As Kumar Sangakkara strode from the pitch at The Oval for the final time, the crowd, some 1,000 strong spread across this vast venue, rose to their feet and rapturously applauded the man known as King.
It was simultaneous with the entire Somerset team, led by seasoned professional Marcus Trescothick, running to Sangakkara to shake his hand before he departed, bat and helmet raised aloft to acknowledge those privileged enough to see his last home innings.
And this has, indeed, become a home for him. The backroom staff, determined to get him to South London and keep him here, went “out of their way just to make me feel at home,” accommodating him and his family as he needed.
“I’m just happy I can repay them in some form with some performances but it’s an amazing place. It’s a place that will be very dear to me for the rest of my life.”
His time here has been proficient, but never so much as it has been in 2017: he leads the runs in the Specsavers County Championship, in both divisions, by nearly 300 runs, averages 110.92, and boasts eight hundreds, the most in a Championship season since 2009. Coincidentally, that record was Trescothick’s.
And yet, humble as he is, the response from all around him as he walked from the field did little to sway him in refusing to decide how he’s remembered.
“That’s not really up to me, I think. A lot of people who watch this game don’t really know me,” he said, before citing his family members, close friends and, he hopes, his Surrey teammates. “How I’m remembered is going to be up to others.”
It is easy to guess how he might be remembered, especially in these parts. The talent he has displayed in three memorable years is second to none, and the knowledge he has imparted on his younger colleagues may be paramount in their development.
Still, Sangakkara remains humble. “I always laugh when a lot of people ask me what [the] youngsters [have] learnt from me. It’s amazing that I’ve learnt more from being around this group of players than they’ll ever learn from me and I’m very, very grateful for that.”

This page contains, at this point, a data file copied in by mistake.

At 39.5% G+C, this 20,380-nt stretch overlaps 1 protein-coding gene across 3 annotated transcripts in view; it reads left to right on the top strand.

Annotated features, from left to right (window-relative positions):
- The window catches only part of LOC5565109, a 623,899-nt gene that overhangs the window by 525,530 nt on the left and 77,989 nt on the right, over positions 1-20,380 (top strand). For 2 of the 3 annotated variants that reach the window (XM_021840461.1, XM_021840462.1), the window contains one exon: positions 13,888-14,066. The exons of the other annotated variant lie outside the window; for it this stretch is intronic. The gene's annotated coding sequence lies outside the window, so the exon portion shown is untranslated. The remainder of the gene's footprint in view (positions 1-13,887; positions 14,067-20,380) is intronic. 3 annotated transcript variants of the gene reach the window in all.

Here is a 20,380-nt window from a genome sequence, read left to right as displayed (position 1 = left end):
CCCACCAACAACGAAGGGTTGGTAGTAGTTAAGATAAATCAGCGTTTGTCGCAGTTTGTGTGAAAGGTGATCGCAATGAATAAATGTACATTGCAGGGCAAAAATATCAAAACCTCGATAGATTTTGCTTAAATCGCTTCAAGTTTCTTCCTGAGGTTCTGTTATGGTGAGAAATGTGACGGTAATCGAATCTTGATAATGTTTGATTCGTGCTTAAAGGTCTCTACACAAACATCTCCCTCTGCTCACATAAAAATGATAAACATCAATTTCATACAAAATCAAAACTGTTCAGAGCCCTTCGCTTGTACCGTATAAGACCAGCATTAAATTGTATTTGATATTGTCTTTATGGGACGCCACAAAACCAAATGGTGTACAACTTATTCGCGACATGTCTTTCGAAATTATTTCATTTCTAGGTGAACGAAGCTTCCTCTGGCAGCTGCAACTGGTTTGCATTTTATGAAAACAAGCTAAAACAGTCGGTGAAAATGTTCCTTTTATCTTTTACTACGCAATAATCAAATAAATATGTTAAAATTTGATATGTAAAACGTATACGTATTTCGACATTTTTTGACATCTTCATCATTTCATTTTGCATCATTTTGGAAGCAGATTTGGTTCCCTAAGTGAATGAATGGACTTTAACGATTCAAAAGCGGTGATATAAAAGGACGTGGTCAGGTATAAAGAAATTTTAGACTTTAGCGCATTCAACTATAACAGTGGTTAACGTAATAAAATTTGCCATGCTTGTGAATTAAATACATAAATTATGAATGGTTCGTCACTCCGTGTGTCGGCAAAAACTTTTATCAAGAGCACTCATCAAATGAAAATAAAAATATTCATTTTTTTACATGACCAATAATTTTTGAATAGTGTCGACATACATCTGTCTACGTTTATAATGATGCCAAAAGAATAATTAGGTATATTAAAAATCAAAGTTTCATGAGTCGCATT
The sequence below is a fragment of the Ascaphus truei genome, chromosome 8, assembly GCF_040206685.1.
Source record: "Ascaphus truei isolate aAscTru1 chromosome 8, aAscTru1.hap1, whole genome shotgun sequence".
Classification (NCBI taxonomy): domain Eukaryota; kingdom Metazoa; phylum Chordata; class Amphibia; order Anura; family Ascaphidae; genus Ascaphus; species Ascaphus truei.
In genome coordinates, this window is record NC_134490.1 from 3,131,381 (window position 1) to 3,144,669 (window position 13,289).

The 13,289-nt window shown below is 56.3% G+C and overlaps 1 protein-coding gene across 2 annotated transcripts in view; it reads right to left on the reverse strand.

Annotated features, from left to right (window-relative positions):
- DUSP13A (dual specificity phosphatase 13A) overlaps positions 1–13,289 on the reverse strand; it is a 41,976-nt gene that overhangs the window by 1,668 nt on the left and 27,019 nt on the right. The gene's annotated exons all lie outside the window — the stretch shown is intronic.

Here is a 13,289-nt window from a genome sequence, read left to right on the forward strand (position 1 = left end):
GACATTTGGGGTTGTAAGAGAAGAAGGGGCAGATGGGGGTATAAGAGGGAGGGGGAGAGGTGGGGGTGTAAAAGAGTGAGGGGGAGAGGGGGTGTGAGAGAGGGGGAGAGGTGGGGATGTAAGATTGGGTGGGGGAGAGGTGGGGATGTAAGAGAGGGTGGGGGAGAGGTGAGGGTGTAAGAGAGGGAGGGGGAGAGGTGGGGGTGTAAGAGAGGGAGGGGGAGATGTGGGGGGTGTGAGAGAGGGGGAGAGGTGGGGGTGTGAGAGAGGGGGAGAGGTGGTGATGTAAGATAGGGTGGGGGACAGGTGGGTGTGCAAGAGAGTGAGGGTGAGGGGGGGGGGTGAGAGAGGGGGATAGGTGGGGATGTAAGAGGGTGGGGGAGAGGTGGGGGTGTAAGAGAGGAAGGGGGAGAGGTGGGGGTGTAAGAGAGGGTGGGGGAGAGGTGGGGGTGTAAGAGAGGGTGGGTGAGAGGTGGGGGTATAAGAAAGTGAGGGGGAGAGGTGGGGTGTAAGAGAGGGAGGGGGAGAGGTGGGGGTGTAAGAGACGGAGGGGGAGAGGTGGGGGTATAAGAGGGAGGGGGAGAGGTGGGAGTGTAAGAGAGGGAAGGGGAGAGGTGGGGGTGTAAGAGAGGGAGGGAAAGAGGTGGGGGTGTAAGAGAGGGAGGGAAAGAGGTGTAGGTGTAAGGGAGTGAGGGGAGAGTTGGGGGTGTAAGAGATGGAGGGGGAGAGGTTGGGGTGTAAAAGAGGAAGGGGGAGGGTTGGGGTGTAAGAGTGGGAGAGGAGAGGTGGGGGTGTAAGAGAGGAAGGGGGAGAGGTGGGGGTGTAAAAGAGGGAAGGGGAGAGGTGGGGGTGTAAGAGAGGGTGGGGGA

A couple of those players, Ben Foakes and Ollie Pope, were in the middle after Sangakkara was out for the final time here, as Surrey claimed only their second victory of the season against Somerset. Foakes, especially, seems to have gained plenty, last week vocal in how he has learnt to build an innings at different tempos as the situation dictates.
As a result, he’s very much in line for an Ashes spot this winter. Sangakkara is in no doubt he should go: “I really hope so. He’s done enough to get on that tour. He’s an amazing wicketkeeper, [a] wonderful young player.”
Sangakkara’s has been a terrific career, spread across 20 years of playing the game and reaching the highest levels. This summer, he has looked, far and away, the best in county cricket, and one can’t help but feel that he could very easily continue.
But he is insistent that he is finished.
“For sides to evolve and grow, you need new ideas, new perspectives and new players coming in. Surrey has a great opportunity next year to look for somebody who will continue to make Surrey grow and for them to become stronger.
“And I think I’m not that guy, no matter how many runs I get for them. They need someone new, someone different. They have enough talent in that dressing room to be a real force in county cricket.”
It speaks volumes of his character that, upon being paid the compliment of praising his century at Yorkshire with the pink ball, Sangakkara just brushes it off. “Yeah, but actually I think that was a pretty flat wicket, that one,” he chuckles.
That, more than anything, may well be his legacy: humble to the very last.